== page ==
Have a go at our next caption competition (above). Send entries by email only to firstname.lastname@example.org by 9 a.m., Monday 16 May
Here is the winning entry for the previous competition:
Here’s the church and here’s the steeple But I need votes: come on, you people! (Michael Doe)
THE outcome of the local elections will be clearer by the time most people read this. Will the religious vote have made a difference? “Roses are red, daffodils are not, find the right Labour flowers, and don’t take that shot!” (Philip Lickley); “What do you mean ‘Boris is already inside trying to win votes’? Taxi!” (Jonny Elvin); “Sir Keir Starmer, an avid Star Wars fan, tries to turn daffodils into red roses by saying, ‘May the 4th be with you’” (Paul Emmerson); “Our party is blooming” (Janet Stockton); “Opposition leader hopes policies that stem from his party will blossom” (Denis Metrustery); “I thought everything was to come up smelling of roses” (Steve Ford).
And will the results have been a death knell for Boris Johnson’s premiership? “Hi, Boris. Are you down there after another cheese and wine party?” (Alison Woods); “Boris must repent about Partygate and the Rwanda solution and spring clean his heart at confession” (Dev Nallathamby); “Bye, bye, Boris, Boris, goodbye” (Brian Davies); “Sir Keir has a spring in his step” (Patrick Irwin); “He has got only five more parties to explain” (Colin Fielding).
Some were not sure whether this was the right photo op for a Labour leader: “The locals were no shrinking violets when it came to laying on a colourful welcome for the party leader — though they mistakenly thought he was Lib Dem” (Roly Cobbett); “Beautiful flowers, but they always remind me of the Lib Dems” (Richard Hough); “So much yellow and not an SNP member in sight” (Chris Coupe).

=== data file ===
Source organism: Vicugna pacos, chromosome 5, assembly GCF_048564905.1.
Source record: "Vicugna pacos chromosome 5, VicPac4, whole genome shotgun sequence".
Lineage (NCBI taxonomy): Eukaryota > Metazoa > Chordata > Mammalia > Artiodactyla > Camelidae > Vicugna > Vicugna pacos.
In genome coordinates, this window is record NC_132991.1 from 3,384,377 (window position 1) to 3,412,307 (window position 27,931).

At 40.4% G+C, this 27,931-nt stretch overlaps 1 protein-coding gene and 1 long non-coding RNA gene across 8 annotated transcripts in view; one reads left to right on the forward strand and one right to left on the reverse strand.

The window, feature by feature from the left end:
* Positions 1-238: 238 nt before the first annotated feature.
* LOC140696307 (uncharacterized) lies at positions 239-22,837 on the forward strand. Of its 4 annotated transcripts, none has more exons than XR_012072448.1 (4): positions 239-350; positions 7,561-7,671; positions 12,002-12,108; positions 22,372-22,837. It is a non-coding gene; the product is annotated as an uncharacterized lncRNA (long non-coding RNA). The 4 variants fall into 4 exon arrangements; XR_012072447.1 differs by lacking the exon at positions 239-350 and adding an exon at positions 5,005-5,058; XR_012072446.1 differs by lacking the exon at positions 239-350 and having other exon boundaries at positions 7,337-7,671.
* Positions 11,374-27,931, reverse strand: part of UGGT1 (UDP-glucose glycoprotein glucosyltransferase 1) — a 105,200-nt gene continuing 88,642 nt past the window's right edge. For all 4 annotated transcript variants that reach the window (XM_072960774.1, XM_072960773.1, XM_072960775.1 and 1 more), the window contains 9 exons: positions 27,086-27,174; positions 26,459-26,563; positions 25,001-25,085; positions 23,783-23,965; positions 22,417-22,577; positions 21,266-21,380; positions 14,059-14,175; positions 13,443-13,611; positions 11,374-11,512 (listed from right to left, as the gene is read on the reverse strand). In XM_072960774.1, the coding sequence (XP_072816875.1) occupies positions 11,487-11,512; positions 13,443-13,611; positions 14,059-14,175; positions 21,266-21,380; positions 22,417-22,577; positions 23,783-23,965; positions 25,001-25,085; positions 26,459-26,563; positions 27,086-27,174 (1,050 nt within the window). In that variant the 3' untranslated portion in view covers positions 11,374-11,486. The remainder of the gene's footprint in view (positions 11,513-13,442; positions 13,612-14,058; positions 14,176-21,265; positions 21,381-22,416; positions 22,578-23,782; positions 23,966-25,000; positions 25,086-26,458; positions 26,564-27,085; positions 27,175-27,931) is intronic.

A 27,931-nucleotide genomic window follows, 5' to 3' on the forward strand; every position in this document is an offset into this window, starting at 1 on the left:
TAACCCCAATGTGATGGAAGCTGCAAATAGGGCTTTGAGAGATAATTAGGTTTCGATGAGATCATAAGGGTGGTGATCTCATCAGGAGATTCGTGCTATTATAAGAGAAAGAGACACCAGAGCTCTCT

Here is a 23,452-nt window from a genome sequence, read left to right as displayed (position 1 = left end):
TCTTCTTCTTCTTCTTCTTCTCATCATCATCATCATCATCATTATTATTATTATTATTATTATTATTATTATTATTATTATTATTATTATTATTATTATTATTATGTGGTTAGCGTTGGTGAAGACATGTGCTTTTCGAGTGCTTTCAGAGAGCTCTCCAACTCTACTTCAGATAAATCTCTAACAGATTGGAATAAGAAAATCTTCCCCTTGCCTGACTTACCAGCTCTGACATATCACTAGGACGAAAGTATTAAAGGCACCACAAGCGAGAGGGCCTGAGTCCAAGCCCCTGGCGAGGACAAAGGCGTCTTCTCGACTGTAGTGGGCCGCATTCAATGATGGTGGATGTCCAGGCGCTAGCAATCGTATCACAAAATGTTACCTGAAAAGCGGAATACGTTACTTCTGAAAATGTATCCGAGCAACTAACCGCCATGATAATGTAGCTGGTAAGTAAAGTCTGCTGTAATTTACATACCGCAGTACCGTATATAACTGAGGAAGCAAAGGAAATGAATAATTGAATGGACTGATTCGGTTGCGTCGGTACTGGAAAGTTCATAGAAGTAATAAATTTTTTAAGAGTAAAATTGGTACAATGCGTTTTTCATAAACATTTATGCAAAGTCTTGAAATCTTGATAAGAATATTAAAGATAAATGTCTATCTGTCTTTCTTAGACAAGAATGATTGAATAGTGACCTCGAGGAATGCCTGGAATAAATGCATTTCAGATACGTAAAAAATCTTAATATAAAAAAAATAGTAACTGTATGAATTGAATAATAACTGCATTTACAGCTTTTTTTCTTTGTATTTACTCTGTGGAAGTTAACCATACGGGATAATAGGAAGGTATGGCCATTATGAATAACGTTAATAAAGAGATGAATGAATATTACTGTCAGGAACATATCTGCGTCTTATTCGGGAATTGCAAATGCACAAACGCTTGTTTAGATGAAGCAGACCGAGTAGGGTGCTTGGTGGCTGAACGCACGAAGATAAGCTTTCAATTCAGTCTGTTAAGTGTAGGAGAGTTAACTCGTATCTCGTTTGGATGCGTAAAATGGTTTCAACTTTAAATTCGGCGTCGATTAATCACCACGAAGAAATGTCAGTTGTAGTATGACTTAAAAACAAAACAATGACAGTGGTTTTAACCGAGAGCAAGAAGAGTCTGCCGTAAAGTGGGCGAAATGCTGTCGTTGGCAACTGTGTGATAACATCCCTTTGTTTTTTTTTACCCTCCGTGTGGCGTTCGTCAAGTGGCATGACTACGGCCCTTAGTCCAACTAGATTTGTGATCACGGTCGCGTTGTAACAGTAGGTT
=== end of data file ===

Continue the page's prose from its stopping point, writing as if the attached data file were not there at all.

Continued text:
Some other entries that we enjoyed: “Sir Steer Calmer determined to show the Welsh what his Word’sworth” (Ian Barge); “St Botolph’s new range of political garden gnomes failed to attract the passers-by” (Nick Baker); “Sir Keir always acknowledged the daffodils after church. He felt it helped him to stand out” (Derek Reed); “OK, but where would we politicians be without toiling and spinning?” (Martin Kettle); “Keir didn’t just talk to his flowers, he preached at them!” (Mark Parry); “The new church electoral-roll officer reported for duty (Brian Stevenson); “I wandered lonely as a cloud, then realised it’s because I’m becoming narcissistic” (Julian Ashton); “Hail the day that sees him rise — it’s a blooming miracle!” (John Saxbee); “Welcome to Lilliput — smaller parish share and upkeep, but damn hard to find a vicar” (Vicky Deasley); “I wandered out one fine spring day To see the daffs along the way. They weren’t in our church here, I fear, With Easter oh so late this year!” (Don Manley); “Even disguising the surveillance camera as a daffodil didn’t stop parishioners thumbing their noses at it” (Philip Belben).
”Five! It must have been a good sermon. Last week he gave him only three fingers” (Ray Morris); “Ah! That’s where the PM hid my Easter egg” (Lynda Sebbage); “Keir enjoying a ‘Wordsworthian’ moment, ‘dancing with the daffodils’ — even though they’re yellow and not red” (Lesley Cope); “The ‘daffy’ Dean acquired his nickname because, among other things, he had the habit of blessing the spring bulbs and wishing the flowers Happy Easter” (Mervyn Cox); “Not a bad effort, but the thumb needs to be touching the nose” (Derek Wellman); “Consider the flowers of the field, they do not spin or sew. Even Sir Keir in all his splendour was not arrayed as one of these” (Richard Spray); “Diocesan Chancellor orders the removal of ‘inappropriate’ gnome from churchyard” (Bryan Gadd); “A host of golden daffodils came out to hear St Armer preach — which was an improvement on no crowd at all — and lo, they bowed their heads as he raised his hand in benediction” (From a new dictionary of Labour Hagiography, as yet unwritten) (Charles Taylor).
“A heavenly host of golden daffodils” (Pearl Davison); “Priest’s aspiring Easter miracle blessed with self-raising flowers” (David Stolton); “Please don’t pick me, I am too young” (Brian Lickley); “Mr Starmer tried to allay fears that he was becoming narcissus-tic” (Rob Falconer); “If only it were a Banksy . . . we could have done with the money to repair the church roof” (Madeline Charlton)
As ever, the winner receives a prize of Fairtrade chocolate, courtesy of Divine Chocolate. divinechocolate.com